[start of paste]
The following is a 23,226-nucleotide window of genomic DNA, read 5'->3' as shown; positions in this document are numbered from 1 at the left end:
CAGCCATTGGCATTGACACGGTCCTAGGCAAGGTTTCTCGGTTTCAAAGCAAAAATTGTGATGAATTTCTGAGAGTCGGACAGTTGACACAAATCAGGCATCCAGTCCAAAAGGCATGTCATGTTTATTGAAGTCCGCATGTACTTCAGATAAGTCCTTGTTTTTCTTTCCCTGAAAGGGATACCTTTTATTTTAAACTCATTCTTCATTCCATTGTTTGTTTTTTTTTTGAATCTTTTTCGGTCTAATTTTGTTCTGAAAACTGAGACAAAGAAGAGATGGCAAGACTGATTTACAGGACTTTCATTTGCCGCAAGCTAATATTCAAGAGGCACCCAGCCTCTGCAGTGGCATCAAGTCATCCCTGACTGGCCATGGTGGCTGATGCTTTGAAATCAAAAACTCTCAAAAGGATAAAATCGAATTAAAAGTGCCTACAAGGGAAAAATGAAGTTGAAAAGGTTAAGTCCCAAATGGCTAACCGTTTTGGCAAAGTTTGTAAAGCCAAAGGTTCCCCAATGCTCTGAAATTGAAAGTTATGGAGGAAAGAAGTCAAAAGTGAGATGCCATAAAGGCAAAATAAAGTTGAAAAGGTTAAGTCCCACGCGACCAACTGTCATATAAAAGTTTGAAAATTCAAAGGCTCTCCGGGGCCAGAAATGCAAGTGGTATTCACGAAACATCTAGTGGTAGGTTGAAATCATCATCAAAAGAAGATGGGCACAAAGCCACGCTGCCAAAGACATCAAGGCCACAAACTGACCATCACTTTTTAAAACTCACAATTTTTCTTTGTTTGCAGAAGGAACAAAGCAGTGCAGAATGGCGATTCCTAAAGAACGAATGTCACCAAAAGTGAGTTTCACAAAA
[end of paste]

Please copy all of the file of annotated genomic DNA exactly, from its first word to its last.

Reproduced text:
The following is a 23,226-nucleotide window of genomic DNA, read 5'->3' as shown; positions in this document are numbered from 1 at the left end:
CAGCCATTGGCATTGACACGGTCCTAGGCAAGGTTTCTCGGTTTCAAAGCAAAAATTGTGATGAATTTCTGAGAGTCGGACAGTTGACACAAATCAGGCATCCAGTCCAAAAGGCATGTCATGTTTATTGAAGTCCGCATGTACTTCAGATAAGTCCTTGTTTTTCTTTCCCTGAAAGGGATACCTTTTATTTTAAACTCATTCTTCATTCCATTGTTTGTTTTTTTTTTGAATCTTTTTCGGTCTAATTTTGTTCTGAAAACTGAGACAAAGAAGAGATGGCAAGACTGATTTACAGGACTTTCATTTGCCGCAAGCTAATATTCAAGAGGCACCCAGCCTCTGCAGTGGCATCAAGTCATCCCTGACTGGCCATGGTGGCTGATGCTTTGAAATCAAAAACTCTCAAAAGGATAAAATCGAATTAAAAGTGCCTACAAGGGAAAAATGAAGTTGAAAAGGTTAAGTCCCAAATGGCTAACCGTTTTGGCAAAGTTTGTAAAGCCAAAGGTTCCCCAATGCTCTGAAATTGAAAGTTATGGAGGAAAGAAGTCAAAAGTGAGATGCCATAAAGGCAAAATAAAGTTGAAAAGGTTAAGTCCCACGCGACCAACTGTCATATAAAAGTTTGAAAATTCAAAGGCTCTCCGGGGCCAGAAATGCAAGTGGTATTCACGAAACATCTAGTGGTAGGTTGAAATCATCATCAAAAGAAGATGGGCACAAAGCCACGCTGCCAAAGACATCAAGGCCACAAACTGACCATCACTTTTTAAAACTCACAATTTTTCTTTGTTTGCAGAAGGAACAAAGCAGTGCAGAATGGCGATTCCTAAAGAACGAATGTCACCAAAAGTGAGTTTCACAAAA